Lost and Found
Last night as I lay in an insomniac stupor--too tired to get up, too awake to sleep--I thought of someone I haven't thought about in a while, a friend I've lost track of and would love to reconnect with. Throughout elementary, middle and part of high school I had a very good friend named Celia Day. Her mother, who had the cool French name "Edwige," lived in the San Rafael hills, and her father, if I recall, was some sort of broadcast journalist. Celia and I both played the flute for awhile, though she also mastered the piccolo and kept up her pratice, while I went on to drop it after 8th grade. Where I gave up, Celia excelled. She was in GATE, she always won awards and did well in spelling bees and on her SATs, etc. She was smart with a capital S, and mature for her age in the same way that I was--i,e, too much to be socially popular (though Celia had more friends than I did and was WAY smarter). She, along with our friend Erin Wetteroth (another friend I'd like to reconnect with just to know where her path took her), comprised my first ever writing workshop. From fifth grade on, we wrote stories,--in pen, on lined paper--exchanged them with one another and gave each other feedback. I remember Celia's pretty penmanship in red ink crossing out words, questioning my plot choices.
I also remember a trip I took with her family to Tahoe when i was really young--maybe 8 or 9? It was snowy and cold. They took us to this place (can't remember what or where) that had a pond where you throw coins in and make wishes. There was a big, beautiful silver dollar and I asked her parents if I could reach in and get it. They told me i could, only, of course I slipped and fell into the icy cold water. But I got my coin, and her parents laughed with me, and dried me off rather than getting mad. I don't know what made me remember that. It's such a vague memory, and yet I know it really happened.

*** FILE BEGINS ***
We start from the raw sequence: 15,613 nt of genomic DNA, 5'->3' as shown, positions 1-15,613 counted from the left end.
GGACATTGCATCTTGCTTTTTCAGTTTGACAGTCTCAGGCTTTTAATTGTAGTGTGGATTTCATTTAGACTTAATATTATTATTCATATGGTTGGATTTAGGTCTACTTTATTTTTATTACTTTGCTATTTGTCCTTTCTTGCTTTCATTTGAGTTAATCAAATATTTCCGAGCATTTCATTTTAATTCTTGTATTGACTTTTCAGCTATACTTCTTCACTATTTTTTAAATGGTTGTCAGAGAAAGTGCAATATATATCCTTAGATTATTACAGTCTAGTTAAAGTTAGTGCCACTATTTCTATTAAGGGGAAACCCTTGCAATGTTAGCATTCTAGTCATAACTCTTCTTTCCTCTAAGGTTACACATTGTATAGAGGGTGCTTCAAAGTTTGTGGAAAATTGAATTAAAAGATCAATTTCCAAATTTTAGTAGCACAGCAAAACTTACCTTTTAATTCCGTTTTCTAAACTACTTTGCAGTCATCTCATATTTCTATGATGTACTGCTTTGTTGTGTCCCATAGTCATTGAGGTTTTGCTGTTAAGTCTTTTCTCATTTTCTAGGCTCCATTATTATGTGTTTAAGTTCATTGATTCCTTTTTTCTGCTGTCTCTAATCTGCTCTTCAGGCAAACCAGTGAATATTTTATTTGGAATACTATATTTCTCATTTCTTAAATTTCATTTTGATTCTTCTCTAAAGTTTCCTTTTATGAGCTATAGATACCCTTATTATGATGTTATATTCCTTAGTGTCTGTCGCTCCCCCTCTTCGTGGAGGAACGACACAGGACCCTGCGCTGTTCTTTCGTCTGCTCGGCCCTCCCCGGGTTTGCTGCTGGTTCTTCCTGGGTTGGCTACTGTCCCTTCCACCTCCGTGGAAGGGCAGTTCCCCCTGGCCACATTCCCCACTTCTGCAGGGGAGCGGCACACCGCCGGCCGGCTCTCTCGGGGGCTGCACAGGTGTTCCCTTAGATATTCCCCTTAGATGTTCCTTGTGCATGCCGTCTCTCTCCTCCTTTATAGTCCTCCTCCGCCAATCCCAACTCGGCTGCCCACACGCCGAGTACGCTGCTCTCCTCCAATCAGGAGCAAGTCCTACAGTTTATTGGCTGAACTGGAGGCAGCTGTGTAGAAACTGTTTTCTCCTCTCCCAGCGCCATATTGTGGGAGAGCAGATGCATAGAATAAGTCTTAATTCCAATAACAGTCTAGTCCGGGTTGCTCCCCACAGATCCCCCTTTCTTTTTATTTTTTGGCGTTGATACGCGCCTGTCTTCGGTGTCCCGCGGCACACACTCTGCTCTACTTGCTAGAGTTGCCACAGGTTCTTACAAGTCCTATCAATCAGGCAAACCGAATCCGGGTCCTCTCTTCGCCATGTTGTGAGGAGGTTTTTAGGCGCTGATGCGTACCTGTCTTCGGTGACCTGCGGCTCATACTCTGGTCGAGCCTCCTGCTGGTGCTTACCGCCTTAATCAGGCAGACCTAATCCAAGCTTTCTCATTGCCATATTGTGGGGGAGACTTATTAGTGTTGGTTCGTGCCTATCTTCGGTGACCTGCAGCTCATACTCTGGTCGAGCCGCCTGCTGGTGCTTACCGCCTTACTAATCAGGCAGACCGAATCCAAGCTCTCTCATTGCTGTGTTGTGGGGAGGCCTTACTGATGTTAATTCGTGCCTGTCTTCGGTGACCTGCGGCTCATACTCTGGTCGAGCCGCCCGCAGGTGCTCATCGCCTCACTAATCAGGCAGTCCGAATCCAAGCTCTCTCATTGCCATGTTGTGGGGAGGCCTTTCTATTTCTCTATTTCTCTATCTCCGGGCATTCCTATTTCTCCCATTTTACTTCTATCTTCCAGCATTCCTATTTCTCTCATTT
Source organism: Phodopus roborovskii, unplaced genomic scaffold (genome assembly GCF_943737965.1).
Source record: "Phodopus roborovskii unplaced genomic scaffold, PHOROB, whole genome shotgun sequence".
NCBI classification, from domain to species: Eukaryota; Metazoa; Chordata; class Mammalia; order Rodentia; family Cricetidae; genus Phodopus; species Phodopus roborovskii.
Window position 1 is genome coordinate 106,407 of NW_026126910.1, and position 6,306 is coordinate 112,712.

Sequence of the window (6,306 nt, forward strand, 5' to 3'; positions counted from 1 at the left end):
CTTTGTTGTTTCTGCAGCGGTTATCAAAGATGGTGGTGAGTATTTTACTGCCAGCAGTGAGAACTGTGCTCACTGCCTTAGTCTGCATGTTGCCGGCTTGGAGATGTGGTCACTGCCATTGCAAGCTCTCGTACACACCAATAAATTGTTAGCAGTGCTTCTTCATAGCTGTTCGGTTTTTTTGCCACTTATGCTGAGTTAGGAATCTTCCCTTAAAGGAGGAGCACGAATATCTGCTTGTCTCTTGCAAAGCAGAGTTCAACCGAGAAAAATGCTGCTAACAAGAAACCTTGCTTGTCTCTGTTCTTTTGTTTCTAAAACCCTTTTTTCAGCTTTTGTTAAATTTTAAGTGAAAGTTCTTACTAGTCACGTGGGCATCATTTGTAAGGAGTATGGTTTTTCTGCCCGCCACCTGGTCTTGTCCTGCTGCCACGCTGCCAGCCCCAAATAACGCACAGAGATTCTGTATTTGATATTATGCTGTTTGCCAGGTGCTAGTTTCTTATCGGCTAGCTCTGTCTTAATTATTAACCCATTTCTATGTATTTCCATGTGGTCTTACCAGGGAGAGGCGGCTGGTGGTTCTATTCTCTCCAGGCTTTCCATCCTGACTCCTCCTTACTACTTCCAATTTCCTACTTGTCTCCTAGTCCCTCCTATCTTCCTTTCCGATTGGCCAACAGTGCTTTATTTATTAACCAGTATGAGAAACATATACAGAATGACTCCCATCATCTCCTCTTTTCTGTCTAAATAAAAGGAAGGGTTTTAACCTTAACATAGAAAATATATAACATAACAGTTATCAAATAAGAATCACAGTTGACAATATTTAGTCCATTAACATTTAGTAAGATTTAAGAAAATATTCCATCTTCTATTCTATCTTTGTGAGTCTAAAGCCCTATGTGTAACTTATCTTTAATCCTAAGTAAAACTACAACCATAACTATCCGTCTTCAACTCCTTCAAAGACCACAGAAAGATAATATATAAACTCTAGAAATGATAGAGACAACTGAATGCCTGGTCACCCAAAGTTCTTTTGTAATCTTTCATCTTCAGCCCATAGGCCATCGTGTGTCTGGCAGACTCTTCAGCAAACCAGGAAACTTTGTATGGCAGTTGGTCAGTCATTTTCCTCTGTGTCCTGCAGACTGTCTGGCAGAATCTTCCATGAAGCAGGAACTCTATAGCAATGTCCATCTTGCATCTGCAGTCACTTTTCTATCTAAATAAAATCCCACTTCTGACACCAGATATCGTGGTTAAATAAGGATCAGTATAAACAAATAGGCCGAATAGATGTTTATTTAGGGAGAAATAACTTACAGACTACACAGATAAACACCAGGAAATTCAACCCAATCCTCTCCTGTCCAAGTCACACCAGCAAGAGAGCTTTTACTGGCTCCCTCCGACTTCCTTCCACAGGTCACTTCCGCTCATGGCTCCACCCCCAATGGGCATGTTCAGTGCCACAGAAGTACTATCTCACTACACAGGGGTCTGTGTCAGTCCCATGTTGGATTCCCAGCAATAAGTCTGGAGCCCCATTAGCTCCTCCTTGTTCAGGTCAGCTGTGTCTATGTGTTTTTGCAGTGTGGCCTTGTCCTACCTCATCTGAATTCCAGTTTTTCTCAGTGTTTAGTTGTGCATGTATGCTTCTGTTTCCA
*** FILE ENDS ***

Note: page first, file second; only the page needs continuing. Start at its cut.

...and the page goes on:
This is the stuff that comes to me when I am caught between sleeping and waking.
There are other people I'd like to find, too. I went to camp for seven years from age 11-17 and I have lost touch with almost all the people who were my best friends back then. Amy Davidson--also a writer with the most beautiful handwriting and creative talent. I picture her doing something innovative and cool for a living. Mary Bartlett, sister to the boy I lost my virginity to who was a very good listener. Dwight Gleason--what I wouldn't give to hear him perfrom, "I'm going on a Lion Hunt" in his huge baritone voice. Jarrett Topel--who proved to me that boys and girls can be friends without any weirdness. Margie Schneider. Cathy Early.
And even a few high school friends who didn't make it to the reunion this summer. Lucy Kaplan--I can still hear her in my head when I erroneously told her father that she'd let me drive her car. I had driven over a curb right out the gate, and to save face, Lucy said, "It was the wildest first move I ever saw" in this tone that was clearly meant to charm her father out of any potential anger. Gavin Bishop--just a nice guy who I always felt undersold himself. Germaine Faison...
So many people slip out of your life without you even noticing. Isn't it strange?